Red Cross urges youth to become blood donors
Samoa Red Cross Society health coordinator Goretti Wulf has appealed to young people to consider becoming a blood donors.
Making the appeal during the World Blood Donor Day last Friday, Ms Wulf said one of the benefits of being a blood donor is that all their donations are also tested for sexually transmitted infections
She said knowing your status in terms of sexually transmitted infections also puts one's mind at ease and.
"Be a blood donor and it really helps. It’s also a good way to look at your behavior. If you donate blood you get tested for sexually transmitted Infections and H.I.V. and Hepatitis A and B — those are the four main infections that the blood is tested for.
"So if you give your first donation ever, and your blood test comes out negative for all of them, then it’s a good way to keep at it. Telling yourself I am doing something right and that I should remain this way. It’s a good thing to do," she said.
Another benefit for male donors is the ability of tests to detect possible blood disorders, which can be rectified if and when it is discovered, added Ms Wulf.
"It’s beneficial for everybody but especially males, because there’s not one time in their lives when they lose blood, you know you look at female, its every month and they get pregnant and give birth and the female's body has a chance to replenish new blood whereas the males they don’t.
"So donating blood every three months helps them, also to prevent them, and not saying that each male is going to get polycythemia or thick blood, but by donating blood it helps them to thin out their blood and replenish new blood," she added.
Speaking to Samoa Observer, Ms Wulf said the role of the Samoa Red Cross is to recruit and register blood donors, as part of their partnership with the Ministry of Health. Currently they have a total of 3000 on their registry since they began recruiting.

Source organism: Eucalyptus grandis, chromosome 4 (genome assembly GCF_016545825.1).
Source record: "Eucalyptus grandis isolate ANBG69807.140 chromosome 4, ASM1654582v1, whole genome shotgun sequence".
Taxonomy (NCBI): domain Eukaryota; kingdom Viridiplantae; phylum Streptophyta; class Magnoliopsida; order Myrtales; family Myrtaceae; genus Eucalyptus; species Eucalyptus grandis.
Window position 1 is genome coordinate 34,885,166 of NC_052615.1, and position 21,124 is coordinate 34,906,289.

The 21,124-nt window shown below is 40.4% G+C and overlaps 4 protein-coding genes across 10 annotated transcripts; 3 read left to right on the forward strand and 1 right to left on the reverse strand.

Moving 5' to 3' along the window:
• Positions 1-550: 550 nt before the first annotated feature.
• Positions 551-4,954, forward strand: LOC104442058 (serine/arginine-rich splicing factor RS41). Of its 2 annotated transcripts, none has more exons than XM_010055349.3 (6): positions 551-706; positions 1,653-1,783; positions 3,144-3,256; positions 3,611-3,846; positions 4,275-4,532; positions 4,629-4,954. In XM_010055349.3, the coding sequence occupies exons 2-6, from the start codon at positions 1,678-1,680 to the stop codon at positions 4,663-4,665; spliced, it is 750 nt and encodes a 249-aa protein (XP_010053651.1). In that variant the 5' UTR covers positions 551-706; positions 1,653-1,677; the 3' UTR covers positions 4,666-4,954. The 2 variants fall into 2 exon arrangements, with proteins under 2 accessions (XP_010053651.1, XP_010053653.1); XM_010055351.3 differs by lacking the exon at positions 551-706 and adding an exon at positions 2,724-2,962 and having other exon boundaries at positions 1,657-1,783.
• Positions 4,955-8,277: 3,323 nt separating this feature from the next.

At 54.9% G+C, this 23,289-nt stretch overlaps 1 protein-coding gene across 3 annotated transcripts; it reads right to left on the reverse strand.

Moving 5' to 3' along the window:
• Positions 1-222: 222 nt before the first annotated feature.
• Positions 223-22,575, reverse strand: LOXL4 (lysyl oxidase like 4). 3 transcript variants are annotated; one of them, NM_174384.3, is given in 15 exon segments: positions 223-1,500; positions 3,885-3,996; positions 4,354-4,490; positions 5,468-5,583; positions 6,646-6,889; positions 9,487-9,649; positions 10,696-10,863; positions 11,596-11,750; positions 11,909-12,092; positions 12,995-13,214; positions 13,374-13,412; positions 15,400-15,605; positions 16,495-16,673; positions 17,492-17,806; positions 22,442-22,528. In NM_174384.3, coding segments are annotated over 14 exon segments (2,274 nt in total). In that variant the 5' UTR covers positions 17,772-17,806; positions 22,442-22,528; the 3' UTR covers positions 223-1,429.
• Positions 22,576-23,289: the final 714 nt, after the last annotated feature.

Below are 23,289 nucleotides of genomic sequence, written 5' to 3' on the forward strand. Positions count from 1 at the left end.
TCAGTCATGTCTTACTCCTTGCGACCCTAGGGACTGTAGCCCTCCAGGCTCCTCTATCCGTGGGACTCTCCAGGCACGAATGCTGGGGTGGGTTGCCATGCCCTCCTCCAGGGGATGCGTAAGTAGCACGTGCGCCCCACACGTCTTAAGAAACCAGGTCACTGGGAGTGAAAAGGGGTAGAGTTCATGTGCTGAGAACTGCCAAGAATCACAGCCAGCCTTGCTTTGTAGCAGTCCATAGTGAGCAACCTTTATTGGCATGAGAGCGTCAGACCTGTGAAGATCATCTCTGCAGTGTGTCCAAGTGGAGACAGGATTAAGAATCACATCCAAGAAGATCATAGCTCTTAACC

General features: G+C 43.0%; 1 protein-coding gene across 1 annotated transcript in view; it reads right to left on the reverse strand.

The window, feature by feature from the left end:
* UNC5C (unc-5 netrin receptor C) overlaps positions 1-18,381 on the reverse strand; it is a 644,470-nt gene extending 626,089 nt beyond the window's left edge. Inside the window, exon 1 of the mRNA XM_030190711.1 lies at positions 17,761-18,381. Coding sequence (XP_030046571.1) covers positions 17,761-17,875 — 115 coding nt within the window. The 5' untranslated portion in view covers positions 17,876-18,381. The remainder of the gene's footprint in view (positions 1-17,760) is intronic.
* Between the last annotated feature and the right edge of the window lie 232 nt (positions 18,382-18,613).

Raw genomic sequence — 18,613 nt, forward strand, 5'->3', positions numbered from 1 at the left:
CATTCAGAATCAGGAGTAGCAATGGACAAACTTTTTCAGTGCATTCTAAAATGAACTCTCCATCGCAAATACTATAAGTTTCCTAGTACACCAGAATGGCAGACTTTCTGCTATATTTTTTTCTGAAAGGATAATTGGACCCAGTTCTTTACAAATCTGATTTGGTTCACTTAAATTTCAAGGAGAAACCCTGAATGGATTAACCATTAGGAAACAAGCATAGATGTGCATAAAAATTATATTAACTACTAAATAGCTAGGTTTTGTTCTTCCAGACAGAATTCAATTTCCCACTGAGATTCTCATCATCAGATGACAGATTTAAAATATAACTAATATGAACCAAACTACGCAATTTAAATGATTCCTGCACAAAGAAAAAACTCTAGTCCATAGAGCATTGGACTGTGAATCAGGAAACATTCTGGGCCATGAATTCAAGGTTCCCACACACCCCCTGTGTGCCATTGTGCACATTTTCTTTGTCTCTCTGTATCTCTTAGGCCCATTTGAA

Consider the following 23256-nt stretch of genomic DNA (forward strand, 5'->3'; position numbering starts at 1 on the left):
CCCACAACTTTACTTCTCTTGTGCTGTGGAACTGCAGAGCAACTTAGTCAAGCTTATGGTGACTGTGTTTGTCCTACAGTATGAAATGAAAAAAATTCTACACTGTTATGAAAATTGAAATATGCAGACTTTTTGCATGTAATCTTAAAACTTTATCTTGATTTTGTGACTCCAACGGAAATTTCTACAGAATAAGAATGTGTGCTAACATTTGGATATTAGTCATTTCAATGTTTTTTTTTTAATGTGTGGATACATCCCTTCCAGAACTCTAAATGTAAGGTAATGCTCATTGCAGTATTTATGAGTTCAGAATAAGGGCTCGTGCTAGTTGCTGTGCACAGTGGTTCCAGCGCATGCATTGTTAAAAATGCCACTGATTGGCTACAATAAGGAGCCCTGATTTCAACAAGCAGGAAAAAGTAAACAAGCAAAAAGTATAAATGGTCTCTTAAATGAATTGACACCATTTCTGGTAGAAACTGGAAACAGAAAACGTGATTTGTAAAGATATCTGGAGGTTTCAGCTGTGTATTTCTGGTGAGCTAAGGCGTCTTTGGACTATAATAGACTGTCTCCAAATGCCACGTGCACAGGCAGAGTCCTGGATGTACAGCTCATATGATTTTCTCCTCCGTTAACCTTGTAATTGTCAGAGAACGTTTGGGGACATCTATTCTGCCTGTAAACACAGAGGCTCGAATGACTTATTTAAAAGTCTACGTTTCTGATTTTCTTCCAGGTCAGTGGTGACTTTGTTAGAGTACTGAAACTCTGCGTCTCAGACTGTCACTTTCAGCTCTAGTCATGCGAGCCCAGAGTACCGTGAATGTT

"Because with blood donations, when a boy and a girl turns 16, they should be able to donate blood. The register of our blood donors is about 3000, but that’s the thing a lot of them have moved overseas," she said.
"And the donor has to be really healthy to be able to donate blood all the way up to 65 years old. Some of them have exceeded the years to safely donate blood," she added.
Currently, the hospital mainly relies on blood donations from the family members when an emergency case arises.
Ms Wulf thanked everyone who were able to donate blood, saying they also rely on donations from expatriates and Peace Corp volunteers.
"But we just wanted to thank everybody that has donated blood and been able to give that gift of life for our people here in Samoa.
"Even expats that are here they are regular blood donors and also we have at times a need for those who have negative blood types because it’s mostly positive blood types but we also have people that are negative.
"We have very few, very little numbers of Samoans half-casts who have negative blood types. But we also depend on our expatriates and Peace Corps and a lot of times we don’t find, but fortunately it’s very rare we come across a patient that needs negative blood types," she said.
Ms Wulf said Red Cross aims to recruit donors so that families don’t have to look for blood as it can be stressful, especially with the patient in the hospital or if they are from Savai'i or a rural community.
"It’s not really very popular but we are trying and we’ve been working with the people because what’s going on right now is that the hospital is still doing the family system where they ask the families to bring in their people to donate blood.
"We have a blood donor officer working with the at the lab, so that when there’s a great need of a certain blood type then we try and call the donors in," she said.